As you might recall, a few months ago, I shared the exciting news that the venerable Nielsen company had contacted me about taking part in their surveys. What you probably don’t know is that I didn’t complete the introductory form.
You know how it is. At first, you’re really excited about a suitor or a TV show or a granola bar. Then, the enthusiasm abates and, all of a sudden, you’ve lost interest in what once appealed to you.
I guess that’s what happened with the Nielsen company and me.
Well, at least with me. As it turns out, Nielsen was quite persistent, following up with a second letter that contained a crisp five dollar bill.
Retrieving my abacus, I added five to the one (dollar bill) Nielsen had previously sent and decided I could be bought for six dollars. So, I completed and mailed the form.
I didn’t hear from Nielsen for weeks. Finally, a letter arrived. Wasting no time clawing through the envelope, I developed an immediate case of the sads when I read what appeared to be a Dear John letter. Although the letter did contain another crisp one dollar bill and Nielsen’s thanks, it did not contain a formal request for more information.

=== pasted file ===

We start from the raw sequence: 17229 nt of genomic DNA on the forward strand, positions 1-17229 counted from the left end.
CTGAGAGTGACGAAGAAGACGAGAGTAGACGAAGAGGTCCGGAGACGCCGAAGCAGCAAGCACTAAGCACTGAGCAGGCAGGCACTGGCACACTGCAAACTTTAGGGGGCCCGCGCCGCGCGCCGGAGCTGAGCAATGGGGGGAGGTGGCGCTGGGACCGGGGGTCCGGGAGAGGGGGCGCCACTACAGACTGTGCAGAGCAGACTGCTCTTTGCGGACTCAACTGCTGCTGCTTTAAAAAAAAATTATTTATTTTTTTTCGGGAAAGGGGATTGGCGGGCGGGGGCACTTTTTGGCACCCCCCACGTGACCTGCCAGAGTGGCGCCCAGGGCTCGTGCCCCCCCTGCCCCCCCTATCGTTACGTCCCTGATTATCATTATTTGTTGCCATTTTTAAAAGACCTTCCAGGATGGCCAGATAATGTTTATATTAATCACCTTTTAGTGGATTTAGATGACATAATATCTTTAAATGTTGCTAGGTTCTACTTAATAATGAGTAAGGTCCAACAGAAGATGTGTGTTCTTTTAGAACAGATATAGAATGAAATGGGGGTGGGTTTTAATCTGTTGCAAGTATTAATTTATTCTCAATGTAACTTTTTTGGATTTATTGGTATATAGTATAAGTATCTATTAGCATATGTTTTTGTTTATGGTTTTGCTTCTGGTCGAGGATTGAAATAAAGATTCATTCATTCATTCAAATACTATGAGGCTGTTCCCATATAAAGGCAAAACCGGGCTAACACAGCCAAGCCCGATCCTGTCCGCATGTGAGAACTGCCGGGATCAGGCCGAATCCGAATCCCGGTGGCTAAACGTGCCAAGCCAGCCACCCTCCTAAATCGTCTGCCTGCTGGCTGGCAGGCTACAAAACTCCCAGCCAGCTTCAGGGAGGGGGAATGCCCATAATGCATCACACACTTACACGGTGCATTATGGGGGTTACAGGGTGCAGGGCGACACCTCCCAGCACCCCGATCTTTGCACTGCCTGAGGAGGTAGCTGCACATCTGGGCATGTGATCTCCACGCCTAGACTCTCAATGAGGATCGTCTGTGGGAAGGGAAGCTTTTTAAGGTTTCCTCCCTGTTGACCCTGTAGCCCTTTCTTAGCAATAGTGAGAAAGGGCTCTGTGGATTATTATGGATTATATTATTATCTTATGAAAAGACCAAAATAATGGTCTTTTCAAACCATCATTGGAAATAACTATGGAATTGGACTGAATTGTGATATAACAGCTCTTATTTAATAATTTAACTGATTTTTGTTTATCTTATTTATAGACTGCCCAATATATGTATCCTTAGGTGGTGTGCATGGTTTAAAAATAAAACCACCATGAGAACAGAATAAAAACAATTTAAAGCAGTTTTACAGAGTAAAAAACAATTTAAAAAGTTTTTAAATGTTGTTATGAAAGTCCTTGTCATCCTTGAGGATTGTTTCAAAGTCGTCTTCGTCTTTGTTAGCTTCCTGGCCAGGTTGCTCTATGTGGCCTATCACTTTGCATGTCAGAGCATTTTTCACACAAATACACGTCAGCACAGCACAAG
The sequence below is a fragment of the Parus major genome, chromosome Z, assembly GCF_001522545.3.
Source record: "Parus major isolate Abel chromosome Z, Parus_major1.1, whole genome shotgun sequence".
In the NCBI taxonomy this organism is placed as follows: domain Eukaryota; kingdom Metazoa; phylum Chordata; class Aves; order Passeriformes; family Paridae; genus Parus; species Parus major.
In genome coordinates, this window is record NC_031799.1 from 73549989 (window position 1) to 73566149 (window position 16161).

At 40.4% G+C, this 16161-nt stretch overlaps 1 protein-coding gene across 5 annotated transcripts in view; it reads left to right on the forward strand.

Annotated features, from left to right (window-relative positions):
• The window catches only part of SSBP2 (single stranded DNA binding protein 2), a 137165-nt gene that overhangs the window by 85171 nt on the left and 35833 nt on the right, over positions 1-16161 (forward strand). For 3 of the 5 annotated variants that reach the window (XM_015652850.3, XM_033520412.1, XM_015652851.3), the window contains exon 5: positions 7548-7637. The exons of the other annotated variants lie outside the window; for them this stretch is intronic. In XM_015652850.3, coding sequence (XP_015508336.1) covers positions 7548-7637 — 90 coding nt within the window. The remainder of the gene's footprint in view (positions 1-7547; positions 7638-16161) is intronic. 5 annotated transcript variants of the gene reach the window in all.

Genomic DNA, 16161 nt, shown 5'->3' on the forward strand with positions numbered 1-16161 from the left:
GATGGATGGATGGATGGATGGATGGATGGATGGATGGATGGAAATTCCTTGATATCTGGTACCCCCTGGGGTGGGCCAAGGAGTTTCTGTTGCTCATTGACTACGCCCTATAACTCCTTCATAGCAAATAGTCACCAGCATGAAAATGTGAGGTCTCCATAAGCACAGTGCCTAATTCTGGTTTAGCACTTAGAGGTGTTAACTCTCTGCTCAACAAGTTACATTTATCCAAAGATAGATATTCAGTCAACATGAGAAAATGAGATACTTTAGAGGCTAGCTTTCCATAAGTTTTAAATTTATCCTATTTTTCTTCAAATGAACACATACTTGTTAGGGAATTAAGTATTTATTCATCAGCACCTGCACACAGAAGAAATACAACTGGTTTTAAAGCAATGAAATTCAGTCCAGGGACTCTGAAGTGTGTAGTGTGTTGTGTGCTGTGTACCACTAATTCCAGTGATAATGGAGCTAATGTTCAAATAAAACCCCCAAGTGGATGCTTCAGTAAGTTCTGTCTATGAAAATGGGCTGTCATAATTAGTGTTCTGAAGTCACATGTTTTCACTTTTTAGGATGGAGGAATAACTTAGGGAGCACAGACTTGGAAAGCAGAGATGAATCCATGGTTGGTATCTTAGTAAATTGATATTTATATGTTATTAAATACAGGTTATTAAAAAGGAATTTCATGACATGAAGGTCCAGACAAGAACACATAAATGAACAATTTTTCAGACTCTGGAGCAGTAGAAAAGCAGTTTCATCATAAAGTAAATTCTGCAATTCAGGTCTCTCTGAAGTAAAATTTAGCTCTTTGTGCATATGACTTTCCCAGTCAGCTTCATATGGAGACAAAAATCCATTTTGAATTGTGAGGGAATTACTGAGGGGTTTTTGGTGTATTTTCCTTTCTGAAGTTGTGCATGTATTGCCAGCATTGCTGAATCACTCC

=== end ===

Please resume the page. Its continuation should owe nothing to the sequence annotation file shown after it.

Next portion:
Oh, well. I put the dollar in my pocket, dried my tears, and moved on with my life.
Then, in a surprising turn of events, the very next week, Nielsen sent another letter. That one contained not one, but two crisp dollar bills, as well as an invitation to participate in a survey.
Oh, my heart!
After once again consulting the abacus, I determined that my tally from Nielsen added up to nine dollars, which can buy two months’ worth of oatmeal.
A few days later, my ratings diary arrived. It didn’t contain additional crisp bills, but it did contain the news that, when I complete said diary, Nielsen will send me a check for five whole dollars.
According to the abacus, that will bring me up to 14 dollars.
Demonstrating that Nielsen has a sense of humor, the company asked that I complete a radio diary. This tickles my funny bones because I straight-up told them during our first correspondence that I do not listen to the radio.
Anyway, I’m halfway through my assigned week and, as predicted, my exposure to radio has been scant. Indeed, the 21 minutes I’ve listened to the radio this week have been accidental.
That shouldn’t change Nielsen’s opinion of me, though. According to words clearly written on the top of my diary, no matter if I listen to the radio “a lot, a little or not at all,” I’m important!
Oh, my heart.
This post originally appeared in the Appalachian News-Express.